Audio snippets subject to human review; Huawei employees help African governments’ spying; major vulnerabilities revealed in U.S. fighter jets; China’s central bank close to releasing digital currency; and a new ransomware used to attack companies.
Manufacturing exports are about three times more important to the euro area than to the U.S. economy.
That's largely because the U.S. now exports very few manuactures.
And China's imports of manufactures, once you net out imports for re-export (processing) really are quite small.
The integration of the internet and cyberspace into democratic politics has contributed to a crisis in Anglo-American democracy, with an intensely polarized population, constantly distracted political debate, a deliberately misinformed body politic, and dysfunctional political institutions. The United States and UK have few options to prevent cyber-facilitated disruption.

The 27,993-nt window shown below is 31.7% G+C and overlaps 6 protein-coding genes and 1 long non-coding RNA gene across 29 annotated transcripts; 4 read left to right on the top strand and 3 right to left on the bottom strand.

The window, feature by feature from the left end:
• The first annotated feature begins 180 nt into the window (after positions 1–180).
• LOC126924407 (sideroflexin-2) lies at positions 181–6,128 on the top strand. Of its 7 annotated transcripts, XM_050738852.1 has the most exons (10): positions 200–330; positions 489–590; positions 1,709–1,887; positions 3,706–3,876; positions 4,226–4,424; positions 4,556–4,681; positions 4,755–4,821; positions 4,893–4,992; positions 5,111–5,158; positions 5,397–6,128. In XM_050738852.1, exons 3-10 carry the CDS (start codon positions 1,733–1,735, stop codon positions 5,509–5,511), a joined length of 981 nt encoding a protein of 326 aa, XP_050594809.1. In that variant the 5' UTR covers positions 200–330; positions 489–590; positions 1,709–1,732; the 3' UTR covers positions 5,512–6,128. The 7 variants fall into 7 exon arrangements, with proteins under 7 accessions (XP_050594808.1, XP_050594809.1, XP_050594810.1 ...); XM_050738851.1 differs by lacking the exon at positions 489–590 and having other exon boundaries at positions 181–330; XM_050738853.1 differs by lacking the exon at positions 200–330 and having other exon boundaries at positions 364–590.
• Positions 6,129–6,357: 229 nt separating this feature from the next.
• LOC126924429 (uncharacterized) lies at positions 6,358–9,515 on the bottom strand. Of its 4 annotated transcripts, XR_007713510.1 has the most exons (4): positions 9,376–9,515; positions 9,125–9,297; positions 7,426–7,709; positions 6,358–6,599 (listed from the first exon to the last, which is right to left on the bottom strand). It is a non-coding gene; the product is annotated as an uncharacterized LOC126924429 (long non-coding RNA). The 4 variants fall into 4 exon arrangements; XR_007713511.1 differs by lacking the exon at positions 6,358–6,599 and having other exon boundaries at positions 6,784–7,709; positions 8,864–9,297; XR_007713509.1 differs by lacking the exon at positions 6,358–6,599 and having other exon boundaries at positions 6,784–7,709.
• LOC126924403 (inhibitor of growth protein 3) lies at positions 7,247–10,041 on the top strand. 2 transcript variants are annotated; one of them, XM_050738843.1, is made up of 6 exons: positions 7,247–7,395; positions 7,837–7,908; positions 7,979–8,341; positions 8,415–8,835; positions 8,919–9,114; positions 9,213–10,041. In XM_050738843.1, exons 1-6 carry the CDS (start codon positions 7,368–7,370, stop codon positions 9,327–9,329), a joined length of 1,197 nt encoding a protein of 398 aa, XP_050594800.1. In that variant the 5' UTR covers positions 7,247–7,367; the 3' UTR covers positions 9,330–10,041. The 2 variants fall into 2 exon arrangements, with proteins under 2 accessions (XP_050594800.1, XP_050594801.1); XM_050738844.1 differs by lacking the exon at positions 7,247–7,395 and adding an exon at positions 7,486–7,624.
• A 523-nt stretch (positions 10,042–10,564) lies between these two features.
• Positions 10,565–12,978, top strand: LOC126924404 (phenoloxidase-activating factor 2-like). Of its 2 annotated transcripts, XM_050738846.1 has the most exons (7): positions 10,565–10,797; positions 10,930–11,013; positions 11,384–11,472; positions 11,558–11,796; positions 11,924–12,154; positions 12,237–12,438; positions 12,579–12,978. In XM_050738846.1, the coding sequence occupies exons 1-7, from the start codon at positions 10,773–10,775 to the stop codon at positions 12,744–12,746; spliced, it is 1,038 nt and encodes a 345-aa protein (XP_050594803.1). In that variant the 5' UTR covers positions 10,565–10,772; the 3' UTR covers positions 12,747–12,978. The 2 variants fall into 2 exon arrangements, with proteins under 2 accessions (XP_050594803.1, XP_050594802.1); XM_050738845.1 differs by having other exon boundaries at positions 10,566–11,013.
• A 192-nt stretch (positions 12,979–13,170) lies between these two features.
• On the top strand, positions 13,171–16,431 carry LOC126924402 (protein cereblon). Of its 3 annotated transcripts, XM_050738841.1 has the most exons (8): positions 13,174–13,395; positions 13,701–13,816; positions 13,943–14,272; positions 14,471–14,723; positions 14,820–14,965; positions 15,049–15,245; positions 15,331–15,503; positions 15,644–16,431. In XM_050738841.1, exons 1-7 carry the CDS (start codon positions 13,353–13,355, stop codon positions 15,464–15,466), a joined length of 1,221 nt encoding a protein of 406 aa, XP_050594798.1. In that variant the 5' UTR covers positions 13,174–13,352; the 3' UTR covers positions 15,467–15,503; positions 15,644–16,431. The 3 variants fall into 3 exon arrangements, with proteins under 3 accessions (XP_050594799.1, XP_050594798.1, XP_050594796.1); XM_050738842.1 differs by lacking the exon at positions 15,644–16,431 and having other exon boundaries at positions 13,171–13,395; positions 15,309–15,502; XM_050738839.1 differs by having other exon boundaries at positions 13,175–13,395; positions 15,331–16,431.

Tax is often the biggest factor in the balance of payments.U.S. firms operating in Bermuda paid $229 billion in dividends back to their U.S. parents in 2018. That’s more than the United States earned from exporting to China before the trade war, and more than Boeing and GE generated by exporting aircraft and their engines even before the new 737 was grounded.
Russian hackers compromise IoT devices; 8chan knocked offline following El Paso tragedy; North Korea has stolen over $2 billion in cyberattacks; cyber espionage group pilfers files from Venezuelan military; and China’s UNISOC accelerates 5G chip launch.
The “law of one price” holds that identical goods should trade for the same price in an efficient market. But how well does it actually hold internationally? The Economist magazine’s Big Mac Index uses the price of McDonald’s Big Macs around the world, expressed in a common currency (U.S. dollars), to measure the extent to which various currencies are over- or under-valued. The Big Mac is a global product, identical across borders, which makes it an interesting one for this purpose.
The IMF's country-level fiscal advice has an adding up problem. The IMF (over time) wants most countries to match the euro zone and head toward fiscal balance. That though would leave the world short of demand.